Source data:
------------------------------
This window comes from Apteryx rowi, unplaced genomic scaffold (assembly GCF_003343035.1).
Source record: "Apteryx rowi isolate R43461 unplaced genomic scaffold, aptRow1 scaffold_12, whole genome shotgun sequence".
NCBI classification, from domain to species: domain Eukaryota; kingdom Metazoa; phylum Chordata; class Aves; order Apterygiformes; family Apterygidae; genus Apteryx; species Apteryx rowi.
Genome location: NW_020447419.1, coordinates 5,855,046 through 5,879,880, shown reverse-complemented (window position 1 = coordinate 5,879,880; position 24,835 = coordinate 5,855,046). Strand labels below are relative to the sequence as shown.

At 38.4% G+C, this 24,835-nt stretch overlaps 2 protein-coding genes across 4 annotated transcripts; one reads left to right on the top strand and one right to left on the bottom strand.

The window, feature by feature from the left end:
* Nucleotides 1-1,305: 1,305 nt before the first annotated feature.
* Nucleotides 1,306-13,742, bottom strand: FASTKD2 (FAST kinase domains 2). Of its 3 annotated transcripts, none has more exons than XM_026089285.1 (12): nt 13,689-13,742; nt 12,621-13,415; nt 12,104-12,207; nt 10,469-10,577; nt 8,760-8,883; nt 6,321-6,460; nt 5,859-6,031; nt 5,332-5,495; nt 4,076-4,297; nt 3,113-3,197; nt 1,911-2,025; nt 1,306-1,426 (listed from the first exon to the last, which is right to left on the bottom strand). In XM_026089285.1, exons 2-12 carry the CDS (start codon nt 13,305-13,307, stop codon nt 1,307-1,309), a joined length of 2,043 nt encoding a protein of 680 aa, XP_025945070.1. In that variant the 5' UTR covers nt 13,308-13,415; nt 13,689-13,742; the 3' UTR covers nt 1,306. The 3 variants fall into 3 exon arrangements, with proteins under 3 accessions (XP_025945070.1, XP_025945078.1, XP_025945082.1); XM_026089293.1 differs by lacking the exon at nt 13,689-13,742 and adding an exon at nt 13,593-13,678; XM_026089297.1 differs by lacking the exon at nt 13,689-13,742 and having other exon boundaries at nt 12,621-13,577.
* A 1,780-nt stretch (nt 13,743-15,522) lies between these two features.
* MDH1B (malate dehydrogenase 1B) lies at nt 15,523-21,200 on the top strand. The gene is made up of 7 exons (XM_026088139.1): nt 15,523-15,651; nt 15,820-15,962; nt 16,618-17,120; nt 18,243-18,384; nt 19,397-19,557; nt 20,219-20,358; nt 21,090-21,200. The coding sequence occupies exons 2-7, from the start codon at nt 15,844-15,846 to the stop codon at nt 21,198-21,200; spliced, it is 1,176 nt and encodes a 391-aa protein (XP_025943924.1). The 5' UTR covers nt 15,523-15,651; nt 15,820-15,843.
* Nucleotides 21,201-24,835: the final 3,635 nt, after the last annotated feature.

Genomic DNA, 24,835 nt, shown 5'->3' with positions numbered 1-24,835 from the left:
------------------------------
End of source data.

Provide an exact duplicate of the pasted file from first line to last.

This window comes from Apteryx rowi, unplaced genomic scaffold (assembly GCF_003343035.1).
Source record: "Apteryx rowi isolate R43461 unplaced genomic scaffold, aptRow1 scaffold_12, whole genome shotgun sequence".
NCBI classification, from domain to species: domain Eukaryota; kingdom Metazoa; phylum Chordata; class Aves; order Apterygiformes; family Apterygidae; genus Apteryx; species Apteryx rowi.
Genome location: NW_020447419.1, coordinates 5,855,046 through 5,879,880, shown reverse-complemented (window position 1 = coordinate 5,879,880; position 24,835 = coordinate 5,855,046). Strand labels below are relative to the sequence as shown.

At 38.4% G+C, this 24,835-nt stretch overlaps 2 protein-coding genes across 4 annotated transcripts; one reads left to right on the top strand and one right to left on the bottom strand.

The window, feature by feature from the left end:
* Nucleotides 1-1,305: 1,305 nt before the first annotated feature.
* Nucleotides 1,306-13,742, bottom strand: FASTKD2 (FAST kinase domains 2). Of its 3 annotated transcripts, none has more exons than XM_026089285.1 (12): nt 13,689-13,742; nt 12,621-13,415; nt 12,104-12,207; nt 10,469-10,577; nt 8,760-8,883; nt 6,321-6,460; nt 5,859-6,031; nt 5,332-5,495; nt 4,076-4,297; nt 3,113-3,197; nt 1,911-2,025; nt 1,306-1,426 (listed from the first exon to the last, which is right to left on the bottom strand). In XM_026089285.1, exons 2-12 carry the CDS (start codon nt 13,305-13,307, stop codon nt 1,307-1,309), a joined length of 2,043 nt encoding a protein of 680 aa, XP_025945070.1. In that variant the 5' UTR covers nt 13,308-13,415; nt 13,689-13,742; the 3' UTR covers nt 1,306. The 3 variants fall into 3 exon arrangements, with proteins under 3 accessions (XP_025945070.1, XP_025945078.1, XP_025945082.1); XM_026089293.1 differs by lacking the exon at nt 13,689-13,742 and adding an exon at nt 13,593-13,678; XM_026089297.1 differs by lacking the exon at nt 13,689-13,742 and having other exon boundaries at nt 12,621-13,577.
* A 1,780-nt stretch (nt 13,743-15,522) lies between these two features.
* MDH1B (malate dehydrogenase 1B) lies at nt 15,523-21,200 on the top strand. The gene is made up of 7 exons (XM_026088139.1): nt 15,523-15,651; nt 15,820-15,962; nt 16,618-17,120; nt 18,243-18,384; nt 19,397-19,557; nt 20,219-20,358; nt 21,090-21,200. The coding sequence occupies exons 2-7, from the start codon at nt 15,844-15,846 to the stop codon at nt 21,198-21,200; spliced, it is 1,176 nt and encodes a 391-aa protein (XP_025943924.1). The 5' UTR covers nt 15,523-15,651; nt 15,820-15,843.
* Nucleotides 21,201-24,835: the final 3,635 nt, after the last annotated feature.

Genomic DNA, 24,835 nt, shown 5'->3' with positions numbered 1-24,835 from the left: